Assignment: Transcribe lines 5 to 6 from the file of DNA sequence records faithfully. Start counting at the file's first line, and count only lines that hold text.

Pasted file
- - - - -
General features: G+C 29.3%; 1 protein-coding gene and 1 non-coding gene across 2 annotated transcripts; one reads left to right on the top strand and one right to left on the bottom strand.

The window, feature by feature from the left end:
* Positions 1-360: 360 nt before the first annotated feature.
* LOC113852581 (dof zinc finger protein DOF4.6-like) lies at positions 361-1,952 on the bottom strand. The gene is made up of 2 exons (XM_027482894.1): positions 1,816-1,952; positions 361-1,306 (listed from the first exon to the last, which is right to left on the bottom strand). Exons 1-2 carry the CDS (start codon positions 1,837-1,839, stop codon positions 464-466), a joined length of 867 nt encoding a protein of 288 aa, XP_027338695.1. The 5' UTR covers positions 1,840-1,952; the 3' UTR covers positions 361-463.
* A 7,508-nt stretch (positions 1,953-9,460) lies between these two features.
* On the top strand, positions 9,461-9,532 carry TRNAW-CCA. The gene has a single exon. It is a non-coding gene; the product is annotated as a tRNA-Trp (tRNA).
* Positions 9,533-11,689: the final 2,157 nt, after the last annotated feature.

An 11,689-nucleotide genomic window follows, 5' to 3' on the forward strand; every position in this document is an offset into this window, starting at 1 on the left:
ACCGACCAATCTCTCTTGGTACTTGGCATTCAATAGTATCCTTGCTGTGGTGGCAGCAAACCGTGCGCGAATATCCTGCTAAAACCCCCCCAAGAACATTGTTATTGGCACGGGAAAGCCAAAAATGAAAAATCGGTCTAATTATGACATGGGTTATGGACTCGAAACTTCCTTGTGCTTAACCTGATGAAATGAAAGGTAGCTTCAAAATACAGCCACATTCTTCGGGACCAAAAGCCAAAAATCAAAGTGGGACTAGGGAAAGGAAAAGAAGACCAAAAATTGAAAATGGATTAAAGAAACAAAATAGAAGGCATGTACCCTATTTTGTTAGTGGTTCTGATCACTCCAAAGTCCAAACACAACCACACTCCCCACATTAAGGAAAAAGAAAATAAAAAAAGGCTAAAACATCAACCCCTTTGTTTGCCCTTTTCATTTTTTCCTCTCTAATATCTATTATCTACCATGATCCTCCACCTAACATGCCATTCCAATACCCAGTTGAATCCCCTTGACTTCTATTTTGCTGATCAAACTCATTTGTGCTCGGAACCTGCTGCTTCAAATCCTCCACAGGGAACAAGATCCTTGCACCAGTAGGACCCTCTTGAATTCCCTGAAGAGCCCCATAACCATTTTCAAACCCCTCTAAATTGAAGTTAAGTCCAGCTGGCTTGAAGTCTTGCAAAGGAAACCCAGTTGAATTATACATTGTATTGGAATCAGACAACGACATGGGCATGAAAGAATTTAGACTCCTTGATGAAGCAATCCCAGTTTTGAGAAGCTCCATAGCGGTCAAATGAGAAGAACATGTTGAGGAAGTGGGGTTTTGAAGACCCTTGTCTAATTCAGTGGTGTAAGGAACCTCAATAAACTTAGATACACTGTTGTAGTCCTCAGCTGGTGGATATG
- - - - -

* A 7,508-nt stretch (positions 1,953-9,460) lies between these two features.
* On the top strand, positions 9,461-9,532 carry TRNAW-CCA. The gene has a single exon. It is a non-coding gene; the product is annotated as a tRNA-Trp (tRNA).